... ON THE BIG SCREEN.
Not because I do not want to see it. I do!
But it does not contain fast cars, explosions, and hot women -- and in my city only movies with those essential elements need apply to our theaters.
I had to wait for the DVD release of MIDNIGHT IN PARIS:
Wes Anderson, (not to be confused with Wes Craven!), possesses a distinctive sensibility and a consistent visual style. I hope you like his work as much as do I.
In THE GRAND BUDAPEST HOTEL,
you will meet eccentric characters possessed by a kind of madcap melancholy, soulful and silly in equal measure.
A phrase occurs twice in the film describing the hotel's charismatic concierge, M. Gustave. Portrayed by Ralph Fiennes:
A thoroughly ridiculous man and at the same time “a glimmer of civilization in the barbaric slaughterhouse we know as humanity.”
In the real 1930s, places like the fictional Zubrowka, were on the brink of inconceivable barbarism and unprecedented slaughter.
M. Gustave's energy and appearance are based upon Stefan Zweig:
On February 22, 1942, the Austrian writer Stefan Zweig and his second wife went to the bedroom of a rented house in Petrópolis, Brazil.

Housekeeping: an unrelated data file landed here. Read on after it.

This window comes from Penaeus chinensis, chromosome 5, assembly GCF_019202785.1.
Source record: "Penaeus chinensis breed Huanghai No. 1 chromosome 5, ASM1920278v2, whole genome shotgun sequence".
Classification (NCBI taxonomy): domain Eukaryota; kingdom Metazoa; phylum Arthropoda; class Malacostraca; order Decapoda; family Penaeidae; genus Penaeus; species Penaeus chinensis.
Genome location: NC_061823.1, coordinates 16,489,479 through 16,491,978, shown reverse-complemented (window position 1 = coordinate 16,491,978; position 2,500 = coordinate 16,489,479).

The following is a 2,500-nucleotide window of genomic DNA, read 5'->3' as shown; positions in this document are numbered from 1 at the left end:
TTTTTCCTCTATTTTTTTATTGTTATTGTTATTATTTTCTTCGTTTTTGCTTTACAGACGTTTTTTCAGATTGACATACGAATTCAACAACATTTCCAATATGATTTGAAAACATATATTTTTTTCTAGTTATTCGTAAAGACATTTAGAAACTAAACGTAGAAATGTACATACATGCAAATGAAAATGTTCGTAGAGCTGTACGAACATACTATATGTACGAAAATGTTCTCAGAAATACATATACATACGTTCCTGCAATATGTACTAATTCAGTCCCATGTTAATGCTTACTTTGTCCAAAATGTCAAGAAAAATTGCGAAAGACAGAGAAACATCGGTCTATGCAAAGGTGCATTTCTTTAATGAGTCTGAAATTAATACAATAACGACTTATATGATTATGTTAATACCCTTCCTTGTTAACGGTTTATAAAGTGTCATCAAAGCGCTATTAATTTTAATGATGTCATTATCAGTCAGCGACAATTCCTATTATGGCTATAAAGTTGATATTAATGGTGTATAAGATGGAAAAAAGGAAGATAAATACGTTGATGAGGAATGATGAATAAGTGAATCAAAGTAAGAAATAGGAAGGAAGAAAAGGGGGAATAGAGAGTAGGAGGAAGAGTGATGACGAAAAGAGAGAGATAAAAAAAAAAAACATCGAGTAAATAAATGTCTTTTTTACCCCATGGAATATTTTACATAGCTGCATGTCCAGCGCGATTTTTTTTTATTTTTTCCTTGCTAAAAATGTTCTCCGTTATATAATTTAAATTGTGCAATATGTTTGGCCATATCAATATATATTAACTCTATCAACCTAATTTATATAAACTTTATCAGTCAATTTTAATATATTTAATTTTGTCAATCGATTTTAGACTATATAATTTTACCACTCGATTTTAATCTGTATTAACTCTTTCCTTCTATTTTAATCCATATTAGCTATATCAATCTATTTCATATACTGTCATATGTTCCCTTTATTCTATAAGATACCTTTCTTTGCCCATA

They lay down—she in a kimono, he in a shirt and tie—after taking an enormous dose of barbiturates.
In his suicide note, he spoke of “my own language having disappeared from me and my spiritual home, Europe, having destroyed itself.”
He concluded, “I salute all my friends! May it be granted them yet to see the dawn after the long night! I, all too impatient, go on before.”
the filmmaker who left Berlin for Hollywood in 1922 and whose name connotes a peerlessly suave and humane comic touch is a strong influence in this film.
In two memorable movies, Lubitsch, without losing his sense of humor, confronted contemporary totalitarianism: in NINOTCHKA (1939), with Greta Garbo as a Soviet agent in Paris,
and in TO BE OR NOT TO BE (1942), with Jack Benny as a Polish actor performing for the Nazis.
Those of you who have read my HER BONES ARE IN THE BADLANDS know of my fondness for film and history ... and courage/humor in the face of terrible danger.
Perhaps it is but a dream, a whimsy ...
but I like to think lightheartedness and laughter can oppose the heavy hand of political oppression.
Perhaps I like THE GREAT BUDAPEST HOTEL
because it, like my DEATH IN THE HOUSE OF LIFE and HER BONES ARE IN THE BADLANDS,
makes a marvelous mockery of history, turning its horrors into a series of graceful jokes and mischievous gestures.
Perhaps it is but escapism. I think of it as literary revenge on reality.
What revenge do you take on reality in your writing?